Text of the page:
Tuesday, January 23, 2007

Songwriting: My Bonnie Highland Lass

The sun has set, let's have a wet
It's time to raise a glass
To Annie of the ruby lips
My bonnie highland lass
My mood is dim and melancholy
This in turn will pass
As I ponder on the wonder
Of my bonnie highland lass

My bonnie highland lassie
Has left and gone way
I fear that all the bright lights
Have led her all astray
Her hair so black and raven
Her choc'late eyes so brown
Here I'll make a haven
For her coming from the town

The sun has set, the day is wet
As I stare into the grave
Of my bonnie highland lassie
The love I couldn't save
No more I'll pipe to please her
It's time to say a mass
My only goal to save the soul
Of my bonnie highland lass


This tune was written literally as fast as I could write it down, maybe two minutes for the lyrics and five minutes for the music. I share space at work with Anne Cowan, who was hired by former Crabtree owner Margaret McLean many years ago as part of an outreach program with the London Mental Health unit. Annie was an English teacher before being hit with schizophrenia, and works about 6 hours per week, when she remembers to show up. She is also a poet, having written 7 volumes of poetry (although she refuses to publish them).

Anyway, Annie and I chat about philosophy, science, literature, beer, music, and whatever topics amuse us. Her latest complaint was that I had never written a song for her. I agreed to write one on the spot. She wanted a Scottish song, with all the correct elements. Her hair, she said was raven black, not grey, and her lips were ruby. She wanted the song melancholy, and we needed to put bagpipes and the word 'bonnie' in it. I came up with My Bonnie Highland Lass. When she objected that she was a lowlands girl, I overruled her - not romantic! You're a highland girl now. Plus I decided to kill her off in the end, which she thought was appropriate. I had been contemplating putting Tennyson's "Crossing the Bar" to music, so the starting point of the lyric was easy, and the rest just flowed.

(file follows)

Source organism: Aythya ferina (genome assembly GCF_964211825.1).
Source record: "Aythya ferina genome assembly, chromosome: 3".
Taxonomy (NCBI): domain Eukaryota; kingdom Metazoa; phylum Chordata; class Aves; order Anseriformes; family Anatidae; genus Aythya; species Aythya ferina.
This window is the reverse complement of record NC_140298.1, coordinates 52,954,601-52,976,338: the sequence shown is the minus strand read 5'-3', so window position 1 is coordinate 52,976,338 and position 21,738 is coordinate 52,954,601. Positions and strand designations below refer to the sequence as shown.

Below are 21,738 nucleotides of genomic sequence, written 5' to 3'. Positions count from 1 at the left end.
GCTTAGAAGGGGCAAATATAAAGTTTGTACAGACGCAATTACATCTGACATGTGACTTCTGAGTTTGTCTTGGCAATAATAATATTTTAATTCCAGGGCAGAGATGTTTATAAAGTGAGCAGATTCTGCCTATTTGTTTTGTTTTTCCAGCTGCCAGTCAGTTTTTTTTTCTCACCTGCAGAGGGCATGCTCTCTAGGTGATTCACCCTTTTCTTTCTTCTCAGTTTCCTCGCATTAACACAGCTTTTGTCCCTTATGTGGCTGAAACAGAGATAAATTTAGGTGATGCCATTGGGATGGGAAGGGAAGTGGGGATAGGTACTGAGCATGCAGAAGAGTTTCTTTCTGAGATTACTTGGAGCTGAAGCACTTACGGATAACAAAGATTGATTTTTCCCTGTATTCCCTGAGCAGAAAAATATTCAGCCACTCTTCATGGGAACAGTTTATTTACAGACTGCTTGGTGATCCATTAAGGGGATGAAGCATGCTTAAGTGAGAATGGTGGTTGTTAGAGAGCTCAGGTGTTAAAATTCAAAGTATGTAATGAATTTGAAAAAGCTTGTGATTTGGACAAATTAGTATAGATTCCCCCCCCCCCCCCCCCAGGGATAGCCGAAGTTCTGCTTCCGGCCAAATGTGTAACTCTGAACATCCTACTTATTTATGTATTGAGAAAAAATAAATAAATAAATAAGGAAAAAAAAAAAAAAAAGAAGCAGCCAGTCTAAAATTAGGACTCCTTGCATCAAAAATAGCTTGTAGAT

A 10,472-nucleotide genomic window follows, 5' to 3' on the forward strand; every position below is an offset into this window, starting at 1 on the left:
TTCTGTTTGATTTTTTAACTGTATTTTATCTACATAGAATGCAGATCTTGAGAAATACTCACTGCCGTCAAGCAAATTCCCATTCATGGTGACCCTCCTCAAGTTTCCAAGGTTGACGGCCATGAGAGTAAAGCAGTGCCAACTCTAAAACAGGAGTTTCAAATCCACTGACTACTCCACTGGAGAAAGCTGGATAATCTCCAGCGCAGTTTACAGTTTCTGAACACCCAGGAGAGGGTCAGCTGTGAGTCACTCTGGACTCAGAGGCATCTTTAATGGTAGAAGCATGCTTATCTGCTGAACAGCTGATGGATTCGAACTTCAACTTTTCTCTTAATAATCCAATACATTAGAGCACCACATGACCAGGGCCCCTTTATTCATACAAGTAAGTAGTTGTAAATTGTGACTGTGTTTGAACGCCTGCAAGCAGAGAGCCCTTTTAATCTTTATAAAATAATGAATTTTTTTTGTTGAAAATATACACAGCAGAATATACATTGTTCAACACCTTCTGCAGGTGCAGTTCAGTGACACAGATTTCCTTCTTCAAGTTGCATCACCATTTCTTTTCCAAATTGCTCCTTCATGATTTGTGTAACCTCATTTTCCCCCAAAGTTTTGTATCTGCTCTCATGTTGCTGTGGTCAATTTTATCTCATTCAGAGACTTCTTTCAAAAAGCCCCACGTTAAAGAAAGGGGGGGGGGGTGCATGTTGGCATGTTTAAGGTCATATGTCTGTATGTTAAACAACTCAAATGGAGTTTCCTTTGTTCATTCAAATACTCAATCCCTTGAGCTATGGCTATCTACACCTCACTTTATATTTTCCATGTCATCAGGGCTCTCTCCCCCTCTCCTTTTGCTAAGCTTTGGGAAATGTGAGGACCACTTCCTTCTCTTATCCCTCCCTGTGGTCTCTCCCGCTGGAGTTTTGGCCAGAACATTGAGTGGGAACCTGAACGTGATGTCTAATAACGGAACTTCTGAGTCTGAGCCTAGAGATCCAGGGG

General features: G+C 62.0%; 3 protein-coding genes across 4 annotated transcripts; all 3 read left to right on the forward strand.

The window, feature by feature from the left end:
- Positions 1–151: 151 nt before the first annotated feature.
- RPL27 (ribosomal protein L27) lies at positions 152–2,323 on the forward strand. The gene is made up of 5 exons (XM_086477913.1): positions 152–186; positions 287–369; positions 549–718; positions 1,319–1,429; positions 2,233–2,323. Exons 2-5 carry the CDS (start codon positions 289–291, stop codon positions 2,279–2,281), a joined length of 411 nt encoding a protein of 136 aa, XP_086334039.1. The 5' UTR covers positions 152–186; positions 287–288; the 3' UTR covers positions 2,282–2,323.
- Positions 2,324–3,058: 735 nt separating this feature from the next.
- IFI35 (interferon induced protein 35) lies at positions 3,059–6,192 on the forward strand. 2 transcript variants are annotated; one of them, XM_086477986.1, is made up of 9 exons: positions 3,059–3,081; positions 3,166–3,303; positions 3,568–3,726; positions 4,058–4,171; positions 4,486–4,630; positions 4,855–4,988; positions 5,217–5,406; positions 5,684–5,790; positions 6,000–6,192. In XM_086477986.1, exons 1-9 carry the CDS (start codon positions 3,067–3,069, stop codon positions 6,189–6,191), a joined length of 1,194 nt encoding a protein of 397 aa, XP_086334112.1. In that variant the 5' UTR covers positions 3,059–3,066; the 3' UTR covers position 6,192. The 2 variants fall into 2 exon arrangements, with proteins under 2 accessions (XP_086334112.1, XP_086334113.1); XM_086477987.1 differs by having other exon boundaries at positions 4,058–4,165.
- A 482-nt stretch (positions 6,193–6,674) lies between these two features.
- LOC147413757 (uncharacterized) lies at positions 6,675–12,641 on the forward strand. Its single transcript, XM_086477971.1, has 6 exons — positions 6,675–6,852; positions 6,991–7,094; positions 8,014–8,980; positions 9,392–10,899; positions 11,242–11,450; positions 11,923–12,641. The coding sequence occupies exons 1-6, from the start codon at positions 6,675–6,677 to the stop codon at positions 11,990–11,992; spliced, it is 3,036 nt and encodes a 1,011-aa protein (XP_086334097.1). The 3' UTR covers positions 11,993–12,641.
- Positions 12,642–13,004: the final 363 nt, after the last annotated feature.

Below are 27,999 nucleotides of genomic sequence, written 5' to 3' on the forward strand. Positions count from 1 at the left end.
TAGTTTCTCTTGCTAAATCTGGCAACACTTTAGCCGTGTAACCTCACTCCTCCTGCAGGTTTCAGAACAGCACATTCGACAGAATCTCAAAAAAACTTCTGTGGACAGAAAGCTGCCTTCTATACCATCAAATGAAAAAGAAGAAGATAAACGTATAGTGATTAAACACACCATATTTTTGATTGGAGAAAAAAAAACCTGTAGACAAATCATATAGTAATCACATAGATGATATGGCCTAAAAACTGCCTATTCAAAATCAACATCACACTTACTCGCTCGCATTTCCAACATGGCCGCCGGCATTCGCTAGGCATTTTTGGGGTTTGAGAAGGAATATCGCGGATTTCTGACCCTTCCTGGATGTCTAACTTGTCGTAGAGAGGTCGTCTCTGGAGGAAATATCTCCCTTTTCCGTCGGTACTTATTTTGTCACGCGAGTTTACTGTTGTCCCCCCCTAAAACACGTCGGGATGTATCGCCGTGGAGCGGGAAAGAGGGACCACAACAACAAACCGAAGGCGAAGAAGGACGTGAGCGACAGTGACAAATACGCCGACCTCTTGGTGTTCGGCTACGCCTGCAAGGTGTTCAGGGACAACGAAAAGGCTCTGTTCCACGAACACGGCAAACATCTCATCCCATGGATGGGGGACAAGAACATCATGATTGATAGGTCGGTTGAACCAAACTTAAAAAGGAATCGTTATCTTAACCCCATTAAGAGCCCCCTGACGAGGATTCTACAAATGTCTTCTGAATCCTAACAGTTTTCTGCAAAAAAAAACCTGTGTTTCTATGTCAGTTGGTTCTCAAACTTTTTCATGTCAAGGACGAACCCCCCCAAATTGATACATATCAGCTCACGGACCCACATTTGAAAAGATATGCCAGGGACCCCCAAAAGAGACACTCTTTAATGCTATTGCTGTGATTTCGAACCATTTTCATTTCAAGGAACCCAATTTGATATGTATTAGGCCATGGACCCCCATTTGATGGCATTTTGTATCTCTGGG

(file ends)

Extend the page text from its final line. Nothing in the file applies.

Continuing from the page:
The tune was a mish mash of Loch Lomond, Coming Through the Rye, and The Northen Lights of Old Aberdeen, hopefully fused into something unique. I stole an idea from Chris De Burgh's "I'm Coming Home" off the Spanish Train album to help me get through the chorus. Working out the chords was the laborious part - I'm still not very good at finding the right chord to put behind a melody to convey the sound I want. The last consideration was I wanted this to be able to be played on a recorder (or any pipe) so I had to constrain the melody to make it fit into one octave. Anyway, it was fun to write.


Clare said...

Cool! I'll learn it on recorder and we can see how it sounds. What's the speed?

John said...

If you think of 6/8 time as having two beats, then 1 beat or 3 quarter-notes = about 60 on the metronome. When I sing it, I am very free with the time; with someone else accompanying I would have to tighten it up. With all the space in this song, there are ample opportunities for putting in those little trills that the Scottish do with their pipes.

John said...

of course I meant one beat or three eighth-notes = 60 (can't edit a comment once posted grr)